I am so sorry to those who have been following my Unknown Horizons posts. Due to a recent and most unexpected loss in my family, I have found it not only hard to write, but also hard to even read, making my historical research for my books impossible.
I have witnessed many friends lose their grandparents and agreed it would cause some grief, but never understood the level of grief one could experience until I have witnessed it first hand. My grandmother was my mother’s rock. She was the first person to touch me when I was born as back then, there was no first hour skin-to-skin with the mother. Sleepless night of colic and sickness, she was there to help my mom with me. She helped my mom through the troubling winters that my asthma left my mom unsure how to cope or help me. She gave everyone nicknames, me being “Sweet Angel,” my sister “Chickadee” or “Half Pint” and my brother “Dennis the Mennis,” he truly was that growing up. My son even became “Peanut.” When me or my siblings were sick, she would pick us up from school, no problem. When I reached my early teen years, my father and I began to have the most horrific fights. I will admit, some of this could have been avoided without my teen sass, but majority was unwarranted. My mother and father were always at odds, and being the oldest, I saw much much more. I was able to witness the fun loving dad I had in my childhood turn to alcohol and abuse. My grandmother was the rock and outlet my mom and I could turn to cope with our messed up home life.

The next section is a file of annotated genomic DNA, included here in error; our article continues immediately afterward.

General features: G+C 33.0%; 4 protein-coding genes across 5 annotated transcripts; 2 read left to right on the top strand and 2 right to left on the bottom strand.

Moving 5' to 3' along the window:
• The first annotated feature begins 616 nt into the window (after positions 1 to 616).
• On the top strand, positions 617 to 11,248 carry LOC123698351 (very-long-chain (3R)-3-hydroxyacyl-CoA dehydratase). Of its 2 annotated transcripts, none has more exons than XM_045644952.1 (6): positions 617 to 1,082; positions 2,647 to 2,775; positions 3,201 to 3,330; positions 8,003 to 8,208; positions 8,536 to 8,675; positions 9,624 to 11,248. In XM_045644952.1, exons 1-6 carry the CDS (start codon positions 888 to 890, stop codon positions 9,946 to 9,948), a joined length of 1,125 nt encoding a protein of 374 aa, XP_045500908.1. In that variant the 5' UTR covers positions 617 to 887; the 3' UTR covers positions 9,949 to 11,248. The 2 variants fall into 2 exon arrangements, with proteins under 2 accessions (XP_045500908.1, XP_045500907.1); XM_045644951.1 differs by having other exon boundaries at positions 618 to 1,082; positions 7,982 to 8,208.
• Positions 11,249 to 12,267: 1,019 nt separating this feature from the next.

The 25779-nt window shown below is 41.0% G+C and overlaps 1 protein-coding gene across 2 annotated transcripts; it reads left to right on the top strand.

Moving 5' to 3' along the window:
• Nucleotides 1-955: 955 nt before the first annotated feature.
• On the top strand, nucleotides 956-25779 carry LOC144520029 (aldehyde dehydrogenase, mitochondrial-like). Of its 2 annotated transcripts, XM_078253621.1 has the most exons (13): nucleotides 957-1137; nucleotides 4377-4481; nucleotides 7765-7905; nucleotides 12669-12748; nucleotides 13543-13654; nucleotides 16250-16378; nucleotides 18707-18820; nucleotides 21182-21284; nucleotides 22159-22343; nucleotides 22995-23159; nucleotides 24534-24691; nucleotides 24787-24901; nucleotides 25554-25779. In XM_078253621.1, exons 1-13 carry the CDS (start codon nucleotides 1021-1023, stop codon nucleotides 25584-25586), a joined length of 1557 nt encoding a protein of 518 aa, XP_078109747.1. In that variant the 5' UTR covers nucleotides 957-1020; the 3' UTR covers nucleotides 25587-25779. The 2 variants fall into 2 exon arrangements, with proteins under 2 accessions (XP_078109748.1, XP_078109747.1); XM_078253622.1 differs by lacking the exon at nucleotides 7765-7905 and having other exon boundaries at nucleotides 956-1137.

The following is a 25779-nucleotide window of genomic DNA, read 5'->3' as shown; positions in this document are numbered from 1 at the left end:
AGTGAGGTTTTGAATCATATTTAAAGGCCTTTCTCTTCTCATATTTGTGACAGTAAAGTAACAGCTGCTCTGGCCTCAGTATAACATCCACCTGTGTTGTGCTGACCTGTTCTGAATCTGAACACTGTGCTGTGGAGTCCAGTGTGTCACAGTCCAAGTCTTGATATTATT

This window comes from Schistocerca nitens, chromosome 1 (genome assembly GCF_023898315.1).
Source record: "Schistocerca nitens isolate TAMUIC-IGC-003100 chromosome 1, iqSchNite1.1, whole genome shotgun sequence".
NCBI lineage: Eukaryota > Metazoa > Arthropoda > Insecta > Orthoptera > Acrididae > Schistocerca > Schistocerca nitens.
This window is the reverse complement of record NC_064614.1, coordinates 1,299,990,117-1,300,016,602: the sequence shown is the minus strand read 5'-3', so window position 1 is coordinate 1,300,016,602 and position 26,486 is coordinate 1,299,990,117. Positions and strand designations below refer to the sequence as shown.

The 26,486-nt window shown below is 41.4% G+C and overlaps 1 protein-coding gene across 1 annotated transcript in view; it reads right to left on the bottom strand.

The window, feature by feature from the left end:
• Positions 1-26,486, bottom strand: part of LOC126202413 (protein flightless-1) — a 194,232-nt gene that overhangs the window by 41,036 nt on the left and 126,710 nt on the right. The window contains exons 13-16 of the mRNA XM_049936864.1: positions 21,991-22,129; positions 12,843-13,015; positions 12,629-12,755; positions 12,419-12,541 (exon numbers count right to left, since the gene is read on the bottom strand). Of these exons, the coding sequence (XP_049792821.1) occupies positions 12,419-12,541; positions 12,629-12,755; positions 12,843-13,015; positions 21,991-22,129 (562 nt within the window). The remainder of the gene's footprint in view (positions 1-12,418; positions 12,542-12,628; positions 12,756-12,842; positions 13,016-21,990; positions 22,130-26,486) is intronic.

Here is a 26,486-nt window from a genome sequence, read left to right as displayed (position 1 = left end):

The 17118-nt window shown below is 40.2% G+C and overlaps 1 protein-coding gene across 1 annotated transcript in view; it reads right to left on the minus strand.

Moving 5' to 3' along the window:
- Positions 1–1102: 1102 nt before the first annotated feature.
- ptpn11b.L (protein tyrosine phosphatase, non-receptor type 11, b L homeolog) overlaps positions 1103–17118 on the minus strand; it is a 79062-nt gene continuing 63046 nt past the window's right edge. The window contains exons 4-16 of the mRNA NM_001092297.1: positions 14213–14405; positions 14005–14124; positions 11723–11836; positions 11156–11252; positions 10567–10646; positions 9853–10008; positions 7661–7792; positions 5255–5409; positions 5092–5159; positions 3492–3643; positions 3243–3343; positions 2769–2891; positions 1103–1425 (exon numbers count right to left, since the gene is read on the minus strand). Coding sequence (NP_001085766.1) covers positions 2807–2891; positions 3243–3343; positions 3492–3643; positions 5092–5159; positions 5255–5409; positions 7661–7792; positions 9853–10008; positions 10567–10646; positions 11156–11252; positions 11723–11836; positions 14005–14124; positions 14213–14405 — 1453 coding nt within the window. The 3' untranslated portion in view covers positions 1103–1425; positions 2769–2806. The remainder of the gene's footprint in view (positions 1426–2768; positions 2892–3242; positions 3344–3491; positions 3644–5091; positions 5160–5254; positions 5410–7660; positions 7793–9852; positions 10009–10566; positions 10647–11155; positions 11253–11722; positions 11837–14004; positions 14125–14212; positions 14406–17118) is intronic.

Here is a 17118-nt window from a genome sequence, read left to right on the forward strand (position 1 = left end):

My grandmother gave me a key to her house so that whenever I needed to escape, instead of running away, I could go to her house as a safe haven. When my parents separated for months at a time almost once a year, we would pack up and head straight to grandma’s, usually at 6 or 7 at night. She always opened her home to us, and provided support for my mother. She would always go to garage sales with my siblings’ and myself in mind. When my son was born, she always shopped for him and would treat him with as much love as I saw her give my siblings. She would spend months trying to find the perfect birthday and Christmas gifts for us, and then my son included.
I will never forget her phone call a few months ago when she found out she was going to need a lung transplant. I think it was such an extreme medical situation that my mother and I remained in a state of disbelief, trying to tell ourselves it wasn’t as severe as she made it. She was known for over exaggerating some things when it came to medical situations. But perhaps it was this instance that instead of playing the disbelief card, we should have treated every day as the last. We always pictured her to live well into her 80’s just as her mom had. When I did call her about once a week, I would make sure to ask her how she was doing, if she heard anything from the doctors, etc. So perhaps I did all I could. Living 8 hours away from home, whenever I was in town, I made sure to have brunch with her almost every day. Of course, we always went to hers and my grandfather’s favorite daily spot, The Waffle House. She knew all the workers there by name, and some she even gave nicknames to, and would always introduce me as “My Sweet Angel in the military.” I was 21 and she still introduced me as this. At the time, I would flush crimson in embarrassment. But now, I realize it was her unending love and pride in me.